Thanksgiving Day is all about the traditions. The way you cook your bird is often a tradition handed down by your mother, grandmother and great grandmother. The same can be said for many of the side dishes that will adorn your table. Then there are the traditions of breaking the wishbone for good luck which actually started with the ancient Romans so that’s a pretty old tradition. Another great tradition is watching the Macy’s Thanksgiving Day parade. In fact, it just doesn’t feel like Thanksgiving until you can see at least one giant balloon float by. This year you can share a little history of the parade to dazzle your Thanksgiving guests with.

First Parade, First Balloon

The first Macy’s Thanksgiving Day Christmas Parade (official title) was held in 1924. Most of the Macy employees were first generation immigrants who were so grateful to be in America celebrating a truly American holiday that they want to show their appreciation (or thanks). Back in the old country, parades were the way to celebrate so those immigrant workers got dressed up in costumes, put some Central Park Zoo animals on floats and marched down from 145th Street to the Macy’s store on 34th Street. Try the math with that one. That would be parading for 111 blocks. Compare that with today’s parade route that starts on 77th street and you can see those first marchers really liked to parade.

The first parade balloon was floated in 1927 and was Felix the Cat, a popular cartoon of the day. Mickey Mouse made his first balloon appearance in 1934. Now every year a new balloon or two are added and old ones are brought out of retirement. Raven Industries have been making the balloons since 1984 and yes, they are made in the U.S.A.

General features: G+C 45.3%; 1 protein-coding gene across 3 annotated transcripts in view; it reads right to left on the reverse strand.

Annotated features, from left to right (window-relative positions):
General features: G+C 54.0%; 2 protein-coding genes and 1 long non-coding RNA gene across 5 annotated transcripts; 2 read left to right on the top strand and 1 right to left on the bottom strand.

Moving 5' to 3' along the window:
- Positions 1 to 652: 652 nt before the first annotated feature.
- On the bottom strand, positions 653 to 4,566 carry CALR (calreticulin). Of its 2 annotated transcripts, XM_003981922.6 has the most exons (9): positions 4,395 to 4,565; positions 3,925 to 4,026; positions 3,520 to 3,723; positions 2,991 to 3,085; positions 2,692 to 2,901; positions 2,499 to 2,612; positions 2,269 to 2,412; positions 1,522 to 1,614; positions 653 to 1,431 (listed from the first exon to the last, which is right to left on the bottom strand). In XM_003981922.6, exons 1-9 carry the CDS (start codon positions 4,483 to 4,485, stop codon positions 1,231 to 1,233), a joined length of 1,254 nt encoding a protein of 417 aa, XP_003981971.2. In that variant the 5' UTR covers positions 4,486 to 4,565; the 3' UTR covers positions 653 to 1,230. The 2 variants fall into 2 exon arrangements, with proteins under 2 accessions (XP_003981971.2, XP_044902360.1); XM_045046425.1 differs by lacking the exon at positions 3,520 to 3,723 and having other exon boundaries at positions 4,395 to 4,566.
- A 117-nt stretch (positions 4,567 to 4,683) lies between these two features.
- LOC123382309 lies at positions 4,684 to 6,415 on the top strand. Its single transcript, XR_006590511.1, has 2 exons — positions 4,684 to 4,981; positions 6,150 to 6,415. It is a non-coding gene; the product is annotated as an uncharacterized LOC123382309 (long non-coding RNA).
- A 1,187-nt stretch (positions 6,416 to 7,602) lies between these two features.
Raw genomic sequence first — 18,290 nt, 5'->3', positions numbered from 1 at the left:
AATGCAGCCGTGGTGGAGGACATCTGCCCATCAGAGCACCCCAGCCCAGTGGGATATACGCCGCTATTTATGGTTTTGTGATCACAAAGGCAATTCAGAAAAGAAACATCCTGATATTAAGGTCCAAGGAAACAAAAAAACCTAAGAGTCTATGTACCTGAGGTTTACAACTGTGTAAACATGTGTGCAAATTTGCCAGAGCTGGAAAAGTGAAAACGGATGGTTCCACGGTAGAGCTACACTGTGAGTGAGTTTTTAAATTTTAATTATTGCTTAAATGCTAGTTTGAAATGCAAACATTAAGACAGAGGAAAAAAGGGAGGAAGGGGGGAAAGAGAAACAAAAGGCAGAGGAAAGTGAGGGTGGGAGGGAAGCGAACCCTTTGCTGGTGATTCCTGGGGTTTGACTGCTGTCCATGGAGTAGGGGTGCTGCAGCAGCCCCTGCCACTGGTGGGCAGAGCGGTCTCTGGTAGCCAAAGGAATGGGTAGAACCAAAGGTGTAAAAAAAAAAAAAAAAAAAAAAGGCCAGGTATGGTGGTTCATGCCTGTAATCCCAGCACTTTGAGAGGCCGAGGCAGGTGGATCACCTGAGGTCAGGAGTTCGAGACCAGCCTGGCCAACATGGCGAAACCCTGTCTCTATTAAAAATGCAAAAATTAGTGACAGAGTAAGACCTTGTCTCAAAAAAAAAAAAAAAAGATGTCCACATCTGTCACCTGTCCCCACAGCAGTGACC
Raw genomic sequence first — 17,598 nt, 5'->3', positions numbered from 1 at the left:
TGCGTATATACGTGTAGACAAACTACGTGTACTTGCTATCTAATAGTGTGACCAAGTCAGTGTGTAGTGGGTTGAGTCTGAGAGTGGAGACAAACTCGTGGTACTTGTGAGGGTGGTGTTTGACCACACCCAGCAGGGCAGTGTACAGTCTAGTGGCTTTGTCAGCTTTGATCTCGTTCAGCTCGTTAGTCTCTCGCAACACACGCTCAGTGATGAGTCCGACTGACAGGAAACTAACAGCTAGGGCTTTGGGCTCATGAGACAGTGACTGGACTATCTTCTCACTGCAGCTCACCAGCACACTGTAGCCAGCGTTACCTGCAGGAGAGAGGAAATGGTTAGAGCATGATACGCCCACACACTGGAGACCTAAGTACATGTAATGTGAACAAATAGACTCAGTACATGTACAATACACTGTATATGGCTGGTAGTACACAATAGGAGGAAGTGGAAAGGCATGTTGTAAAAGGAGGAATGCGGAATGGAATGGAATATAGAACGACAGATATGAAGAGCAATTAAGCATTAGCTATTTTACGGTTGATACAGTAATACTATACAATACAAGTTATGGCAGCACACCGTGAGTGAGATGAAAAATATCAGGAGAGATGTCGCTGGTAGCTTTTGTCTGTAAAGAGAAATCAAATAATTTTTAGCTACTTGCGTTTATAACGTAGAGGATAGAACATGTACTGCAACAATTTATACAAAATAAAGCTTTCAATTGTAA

The first television broadcast was in 1948 which was pretty much around the time of first television broadcasts ever. The idea of tapping Broadway performers for a little song and dance started back in 1980 with the cast of The Pirates of Penzance. Plus, you can always count on the Radio City Rockettes to make an appearance. The parade ends the same way every year with the appearance of Santa Claus. For that first parade, Santa was crowned “The King of the Kiddies.”

“Oh, The Humanity!”

There are those devilish types among us who tune into the parade hoping to see a mishap with a balloon. Sadly, over the years they haven’t been disappointed. In 1957, the hat on the Popeye balloon filled with rain water and flooded some watchers when it tipped down. In 1986, the Raggedy Ann balloon knocked over a lamppost and the Superman balloon had its hand torn off by a tree. In 1993, the Sonic the Hedgehog balloon slammed into a lamppost and injured an off-duty copy. The most serious injury occurred in 1997 when winds forced the Cat In The Hat balloon into yet another lamppost. The falling debris struck a woman on the head and put her in a coma for a month. She recovered and holds the distinction of having the best Thanksgiving Day Parade story ever.

On some level the parade is a big ad for Macy’s. Even if you never make it to Macy’s you know they’re behind the parade. What is your favorite parade balloon? Have you ever gone to the parade in person? Inquiring minds want to know.